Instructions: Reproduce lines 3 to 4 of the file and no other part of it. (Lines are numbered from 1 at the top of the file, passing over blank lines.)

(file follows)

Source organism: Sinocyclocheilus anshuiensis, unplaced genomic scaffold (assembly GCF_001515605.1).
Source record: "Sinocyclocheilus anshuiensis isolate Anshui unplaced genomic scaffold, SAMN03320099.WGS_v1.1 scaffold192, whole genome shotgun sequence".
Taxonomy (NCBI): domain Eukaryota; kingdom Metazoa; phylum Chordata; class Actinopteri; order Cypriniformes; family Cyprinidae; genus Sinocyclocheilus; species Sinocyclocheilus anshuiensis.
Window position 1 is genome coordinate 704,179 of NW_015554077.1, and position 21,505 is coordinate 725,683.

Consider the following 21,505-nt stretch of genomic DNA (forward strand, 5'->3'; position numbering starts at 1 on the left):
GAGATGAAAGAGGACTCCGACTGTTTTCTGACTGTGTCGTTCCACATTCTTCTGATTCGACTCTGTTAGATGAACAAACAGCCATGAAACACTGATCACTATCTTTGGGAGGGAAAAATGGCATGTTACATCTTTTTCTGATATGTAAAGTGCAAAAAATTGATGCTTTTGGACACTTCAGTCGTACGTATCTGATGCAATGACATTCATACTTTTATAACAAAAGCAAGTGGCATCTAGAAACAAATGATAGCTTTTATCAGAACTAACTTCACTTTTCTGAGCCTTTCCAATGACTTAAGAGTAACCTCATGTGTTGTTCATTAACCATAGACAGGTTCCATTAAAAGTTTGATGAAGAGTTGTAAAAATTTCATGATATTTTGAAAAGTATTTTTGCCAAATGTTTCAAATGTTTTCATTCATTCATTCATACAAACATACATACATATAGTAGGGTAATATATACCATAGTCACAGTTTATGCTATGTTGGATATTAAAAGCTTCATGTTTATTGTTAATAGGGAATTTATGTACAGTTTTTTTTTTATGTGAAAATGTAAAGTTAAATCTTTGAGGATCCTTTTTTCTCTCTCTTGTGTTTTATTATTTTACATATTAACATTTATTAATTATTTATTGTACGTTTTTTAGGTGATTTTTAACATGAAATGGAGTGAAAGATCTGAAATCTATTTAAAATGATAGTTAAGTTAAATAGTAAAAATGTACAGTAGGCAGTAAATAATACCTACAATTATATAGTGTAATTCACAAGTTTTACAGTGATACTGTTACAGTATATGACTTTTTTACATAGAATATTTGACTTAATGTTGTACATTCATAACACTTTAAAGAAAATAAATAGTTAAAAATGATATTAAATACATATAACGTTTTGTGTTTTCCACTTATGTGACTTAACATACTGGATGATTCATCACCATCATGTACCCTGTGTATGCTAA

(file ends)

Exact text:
Taxonomy (NCBI): domain Eukaryota; kingdom Metazoa; phylum Chordata; class Actinopteri; order Cypriniformes; family Cyprinidae; genus Sinocyclocheilus; species Sinocyclocheilus anshuiensis.
Window position 1 is genome coordinate 704,179 of NW_015554077.1, and position 21,505 is coordinate 725,683.